# prove this sequence is increasing

The sequence $$A_n$$ is described as- \begin{align*} A_1 & = \sqrt{2}\\ A_{n+1} & =(2+A_n)^{0.5} \end{align*} where $$A_n$$ is the $$n$$th term in the sequence.

I can prove by induction that this sequence is bounded by above by $$2$$ and then find the limit to be $$2$$. But in order to assume that the limit exists, I need to show that it is also increasing so I can use the monotone convergence theorem. It is easy to see why it is increasing, but how do I prove it?

• Please read this tutorial on how to typeset mathematics on this site. – N. F. Taussig Nov 9 '18 at 0:11

We need to prove that

$$A_{n+1}=\sqrt{2+A_n}\ge A_n \iff A_n^2-A_n-2 \le 0 \iff -1\le A_n \le2$$

then we have $$A_n \ge 0$$ and by inducion we can prove that $$A_n\le 2$$ indeed

• base case: $$A_1=\sqrt 2\le 2$$
• induction step: assuming true $$A_n\le 2$$ we need to prove that $$A_{n+1}\le 2$$ then

$$A_{n+1}=\sqrt{2+A_n} \le\sqrt{2+2}=2$$

Prove by induction that $$A_n \leq 2$$. Then note that $$(A_n-\frac 1 2)^{2} \leq \frac 9 4$$. When expanded this reduces to $$A_{n+1} \geq A_n$$.

If we can assume $$A_n, A_{n+1} > 0$$ then

$$A_{n+1} > A_n \iff A_{n+1}^2 > A_n^2$$

And $$A_{n+1}^2n = ((2 + A_n)^{\frac 12}) = 2 + A_n$$

If we can assume $$A_n < 2$$ then $$A_{n+1}^2 = 2 + A_n > A_n + A_n > 2*A_n > A_n*A_n = A_n^2$$.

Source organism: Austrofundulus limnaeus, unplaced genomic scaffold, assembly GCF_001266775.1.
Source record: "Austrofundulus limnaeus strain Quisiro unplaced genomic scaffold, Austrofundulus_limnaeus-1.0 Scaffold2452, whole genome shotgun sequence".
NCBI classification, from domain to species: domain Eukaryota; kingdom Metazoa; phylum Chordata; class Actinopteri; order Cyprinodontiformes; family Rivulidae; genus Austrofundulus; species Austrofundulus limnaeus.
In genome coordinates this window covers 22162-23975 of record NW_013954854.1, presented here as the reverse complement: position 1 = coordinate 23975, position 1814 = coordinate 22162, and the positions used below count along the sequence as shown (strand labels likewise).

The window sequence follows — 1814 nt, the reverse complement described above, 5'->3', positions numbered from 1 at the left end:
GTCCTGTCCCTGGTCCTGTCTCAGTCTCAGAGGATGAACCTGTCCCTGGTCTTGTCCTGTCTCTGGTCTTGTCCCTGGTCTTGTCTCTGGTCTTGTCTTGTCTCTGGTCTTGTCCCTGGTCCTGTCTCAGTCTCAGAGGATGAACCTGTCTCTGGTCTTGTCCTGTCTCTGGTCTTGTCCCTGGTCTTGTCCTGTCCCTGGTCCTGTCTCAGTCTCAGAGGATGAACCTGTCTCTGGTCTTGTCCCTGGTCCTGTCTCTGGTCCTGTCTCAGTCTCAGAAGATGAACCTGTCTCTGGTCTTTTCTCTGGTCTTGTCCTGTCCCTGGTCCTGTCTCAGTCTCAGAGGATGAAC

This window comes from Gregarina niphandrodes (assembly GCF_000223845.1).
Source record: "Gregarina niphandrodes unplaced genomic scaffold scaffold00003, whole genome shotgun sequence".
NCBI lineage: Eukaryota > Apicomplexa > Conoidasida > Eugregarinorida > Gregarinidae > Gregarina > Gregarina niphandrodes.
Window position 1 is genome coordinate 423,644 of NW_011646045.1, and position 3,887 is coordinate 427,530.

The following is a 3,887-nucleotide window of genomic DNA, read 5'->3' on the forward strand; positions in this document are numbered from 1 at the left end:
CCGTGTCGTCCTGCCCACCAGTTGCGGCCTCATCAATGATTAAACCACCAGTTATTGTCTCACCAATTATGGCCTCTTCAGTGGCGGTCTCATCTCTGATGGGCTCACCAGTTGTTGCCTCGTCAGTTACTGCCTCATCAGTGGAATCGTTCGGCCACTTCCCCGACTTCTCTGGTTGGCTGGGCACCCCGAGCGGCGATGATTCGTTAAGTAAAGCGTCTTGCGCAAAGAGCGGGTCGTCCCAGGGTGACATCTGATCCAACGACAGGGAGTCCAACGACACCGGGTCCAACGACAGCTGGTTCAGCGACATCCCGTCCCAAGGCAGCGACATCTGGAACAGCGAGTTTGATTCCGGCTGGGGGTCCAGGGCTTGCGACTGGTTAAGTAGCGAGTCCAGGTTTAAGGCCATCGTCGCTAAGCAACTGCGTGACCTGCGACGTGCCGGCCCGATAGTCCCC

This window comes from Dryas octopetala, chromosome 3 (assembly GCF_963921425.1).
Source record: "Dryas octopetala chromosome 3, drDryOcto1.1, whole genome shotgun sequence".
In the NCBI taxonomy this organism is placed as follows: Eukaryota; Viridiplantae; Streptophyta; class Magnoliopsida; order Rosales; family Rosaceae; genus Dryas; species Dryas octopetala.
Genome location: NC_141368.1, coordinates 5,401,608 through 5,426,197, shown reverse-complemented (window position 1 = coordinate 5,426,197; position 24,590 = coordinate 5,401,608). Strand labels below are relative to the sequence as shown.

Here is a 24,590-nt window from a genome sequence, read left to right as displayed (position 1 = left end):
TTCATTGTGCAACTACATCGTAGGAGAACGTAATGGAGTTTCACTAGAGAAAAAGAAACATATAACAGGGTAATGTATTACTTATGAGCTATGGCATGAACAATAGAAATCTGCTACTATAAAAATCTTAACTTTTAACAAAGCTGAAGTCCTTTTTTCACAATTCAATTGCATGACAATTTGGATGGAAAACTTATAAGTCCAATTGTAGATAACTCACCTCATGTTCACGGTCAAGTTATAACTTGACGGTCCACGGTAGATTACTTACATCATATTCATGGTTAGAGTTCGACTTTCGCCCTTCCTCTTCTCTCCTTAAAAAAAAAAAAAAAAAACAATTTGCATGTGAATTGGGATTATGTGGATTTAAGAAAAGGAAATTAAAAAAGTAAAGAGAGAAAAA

And that's that.

.....

We do have to prove that $$A_n > 0$$ but that's trivial:

By induction: Base case: $$\sqrt 2 > 0$$. Induction step. If $$A_n >0$$ then $$A_n + 2 > 0$$ so $$A_{n+1} > \sqrt{A_n + 2} > 0$$.

And we have to prove $$A_n < 2$$ but that's easy:

By induction: Base case: $$\sqrt 2 <2$$. Induction step. If $$A_n < 2$$ then $$A_n + 2 < 4$$ and $$A_{n+1} = \sqrt{2+A_n} < \sqrt {4} = 2$$.

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If we start from the begining we can to it is one fell swoop:

Proposition: $$0 < A_1 < A_2 < .... A_n < A_{n+1} <.... < 2$$.

Base Case: $$0 < A_1 = \sqrt 2 < 2$$

Induction case: Suppose $$0 < A_n < 2$$ then

$$0 < A_n^2 < 2A_n=A_n + A_n < A_n + 2 < 2+2=4$$

so $$0< \sqrt{A_n^2} < \sqrt{A_{n + 2}} < \sqrt{4}$$

and $$0< A_n < A_{n+1} < 2$$.

Suppose to the contrary that for some term, we have $$A_{k+1} \leq A_k$$. Suppose that this is the first instance for which this occurs. Now, we have that
$$A_{k+1} = \sqrt{2+A_k},$$ so that by using our assumption, $$2 + A_k= A_{k+1}^2 \leq A_k^2.$$
Now, since $$A_k = \sqrt{2+A_{k-1}},$$ then also $$A_{k}^2 = 2+A_{k-1}.$$ So, plugging in above, we have that $$2+A_k \leq A_{k}^2 = 2+A_{k-1}.$$
In other words, $$A_k \leq A_{k-1}.$$
This is a contradiction to the assumption that $$A_{k+1}$$ was the first instance for which this occurs. Thus, the sequence must be increasing.